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Nadeem Jan calls for 50pc increase in taxation to deter smoking among youth

Nadeem Jan calls for 50pc increase in taxation to deter smoking among youth


Islamabad: Former Federal Minister for National Health Services, Dr Nadeem Jan called for a significant increase in cigarette taxation by 50% to deter smoking among the population, especially the youth, due to serious health risks. Dr. Jan stressed the importance of higher taxes as a measure to make cigarettes less accessible and to combat tobacco-related health issues effectively.

During an anti-tobacco awareness session hosted by the Center for Research and Dialogue and IBC, he critically addressed the cigarette industry’s claims that higher taxes would lead to a surge in illicit trade, labeling these assertions as misleading tactics aimed at persuading the government to lower taxes on tobacco products. Dr. Jan pointed out the adverse impact of such misinformation on state revenues and public health. Despite industry pressures, he highlighted the efforts of the health ministry to implement policies to reduce smoking rates in Pakistan.

Dr. Jan advocated for the adoption of a single-tier taxation system to replace the current multi-tier system, which was influenced by the cigarette industry under the pretext of combating illicit trade.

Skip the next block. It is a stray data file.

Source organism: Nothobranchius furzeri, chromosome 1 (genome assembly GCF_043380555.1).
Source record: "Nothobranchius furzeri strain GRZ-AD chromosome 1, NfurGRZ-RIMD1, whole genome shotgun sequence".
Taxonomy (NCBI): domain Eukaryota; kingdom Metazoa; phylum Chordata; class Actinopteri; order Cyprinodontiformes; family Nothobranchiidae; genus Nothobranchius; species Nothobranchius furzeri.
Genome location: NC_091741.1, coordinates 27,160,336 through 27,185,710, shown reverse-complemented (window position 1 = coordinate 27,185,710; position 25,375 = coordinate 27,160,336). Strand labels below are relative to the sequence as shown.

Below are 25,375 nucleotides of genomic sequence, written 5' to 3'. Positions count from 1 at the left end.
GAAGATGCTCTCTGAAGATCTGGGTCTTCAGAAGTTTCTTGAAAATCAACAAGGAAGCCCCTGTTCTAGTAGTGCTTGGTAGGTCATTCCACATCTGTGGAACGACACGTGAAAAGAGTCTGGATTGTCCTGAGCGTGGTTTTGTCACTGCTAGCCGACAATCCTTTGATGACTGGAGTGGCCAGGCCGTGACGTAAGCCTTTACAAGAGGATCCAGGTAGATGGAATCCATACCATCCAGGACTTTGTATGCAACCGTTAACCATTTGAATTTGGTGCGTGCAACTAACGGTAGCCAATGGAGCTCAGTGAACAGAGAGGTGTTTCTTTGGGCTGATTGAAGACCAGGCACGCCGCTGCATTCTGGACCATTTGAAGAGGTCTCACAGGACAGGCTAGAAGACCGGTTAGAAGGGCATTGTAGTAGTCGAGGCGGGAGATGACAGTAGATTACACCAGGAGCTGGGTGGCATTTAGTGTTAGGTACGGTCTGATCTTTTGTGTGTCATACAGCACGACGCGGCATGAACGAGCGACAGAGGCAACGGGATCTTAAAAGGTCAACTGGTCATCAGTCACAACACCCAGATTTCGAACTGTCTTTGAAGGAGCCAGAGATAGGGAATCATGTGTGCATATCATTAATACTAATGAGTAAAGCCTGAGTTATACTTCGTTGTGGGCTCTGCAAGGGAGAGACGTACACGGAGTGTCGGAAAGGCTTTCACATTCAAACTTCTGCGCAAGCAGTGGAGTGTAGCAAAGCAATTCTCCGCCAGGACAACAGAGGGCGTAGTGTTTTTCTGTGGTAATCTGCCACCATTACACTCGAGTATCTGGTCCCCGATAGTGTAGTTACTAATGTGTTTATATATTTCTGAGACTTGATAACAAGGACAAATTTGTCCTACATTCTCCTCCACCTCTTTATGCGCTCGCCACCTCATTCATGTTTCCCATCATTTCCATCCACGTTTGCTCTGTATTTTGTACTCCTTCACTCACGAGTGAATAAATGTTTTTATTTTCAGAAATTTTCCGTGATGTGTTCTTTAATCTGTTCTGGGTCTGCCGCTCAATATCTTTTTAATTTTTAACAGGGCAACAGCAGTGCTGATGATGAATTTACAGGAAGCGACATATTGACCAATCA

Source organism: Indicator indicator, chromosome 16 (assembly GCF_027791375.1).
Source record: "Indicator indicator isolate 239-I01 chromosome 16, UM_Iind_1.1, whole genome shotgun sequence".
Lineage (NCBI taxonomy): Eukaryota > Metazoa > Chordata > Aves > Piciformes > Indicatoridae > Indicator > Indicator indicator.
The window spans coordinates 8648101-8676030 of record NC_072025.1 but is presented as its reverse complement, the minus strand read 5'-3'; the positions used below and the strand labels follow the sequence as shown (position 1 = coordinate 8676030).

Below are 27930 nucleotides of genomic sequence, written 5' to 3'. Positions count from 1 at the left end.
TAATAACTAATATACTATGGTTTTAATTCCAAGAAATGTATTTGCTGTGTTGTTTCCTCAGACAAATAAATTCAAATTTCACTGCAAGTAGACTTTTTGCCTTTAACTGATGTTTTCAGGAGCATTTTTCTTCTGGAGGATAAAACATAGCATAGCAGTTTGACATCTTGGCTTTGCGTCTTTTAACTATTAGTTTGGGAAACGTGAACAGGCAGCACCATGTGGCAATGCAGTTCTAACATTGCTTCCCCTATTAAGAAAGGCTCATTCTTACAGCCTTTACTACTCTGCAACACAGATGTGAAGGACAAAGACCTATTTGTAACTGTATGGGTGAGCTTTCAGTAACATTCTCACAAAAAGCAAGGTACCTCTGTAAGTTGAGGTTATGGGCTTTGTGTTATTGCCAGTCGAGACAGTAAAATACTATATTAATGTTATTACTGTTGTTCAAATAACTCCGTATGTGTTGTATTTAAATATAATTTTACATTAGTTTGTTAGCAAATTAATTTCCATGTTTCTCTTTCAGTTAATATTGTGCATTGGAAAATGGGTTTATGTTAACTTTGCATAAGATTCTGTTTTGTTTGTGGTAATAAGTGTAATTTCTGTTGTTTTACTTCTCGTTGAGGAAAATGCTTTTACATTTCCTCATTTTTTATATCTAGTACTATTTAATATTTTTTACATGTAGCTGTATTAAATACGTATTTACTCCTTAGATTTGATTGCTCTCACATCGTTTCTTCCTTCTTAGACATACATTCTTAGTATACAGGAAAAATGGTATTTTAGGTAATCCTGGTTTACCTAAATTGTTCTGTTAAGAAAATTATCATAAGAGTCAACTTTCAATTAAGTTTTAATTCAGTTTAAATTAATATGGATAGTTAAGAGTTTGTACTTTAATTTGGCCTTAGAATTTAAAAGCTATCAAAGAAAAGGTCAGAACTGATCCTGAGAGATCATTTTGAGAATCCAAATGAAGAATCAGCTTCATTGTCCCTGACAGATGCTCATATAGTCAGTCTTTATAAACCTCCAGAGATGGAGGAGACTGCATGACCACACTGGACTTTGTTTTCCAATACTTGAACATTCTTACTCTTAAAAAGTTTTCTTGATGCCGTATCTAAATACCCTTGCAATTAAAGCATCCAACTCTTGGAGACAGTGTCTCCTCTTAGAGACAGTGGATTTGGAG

The introduction of a third-tier in 2017 led to a significant drop in government revenue, prompting investigations by the National Accountability Bureau (NAB) and the Senate into the financial losses incurred. The national exchequer suffered a staggering Rs 567 billion loss during last seven years due to various tactics used by the industry and inefficient tax collection.

Reiterating Pakistan’s commitment to the Framework Convention on Tobacco Control (FCTC), he called for a unified pricing system to simplify regulation and discourage tobacco use. Malik Imran, Country Head of the Campaign for Tobacco-Free Kids, also spoke at the session, emphasizing the economic burden of tobacco consumption on the country, estimated at an annual loss of Rs615 billion. Imran criticized the tobacco industry’s undue influence on government policy and its unfounded warnings against tax increases, which contradict the industry’s record-high revenues and the government’s doubled revenue from the previous financial year.

Both speakers underscored the necessity of stringent regulation and public awareness to counter the tobacco industry’s misleading claims and propaganda, including on social media platforms, advocating for a significant tax increase on tobacco products as supported by the World Bank’s findings.

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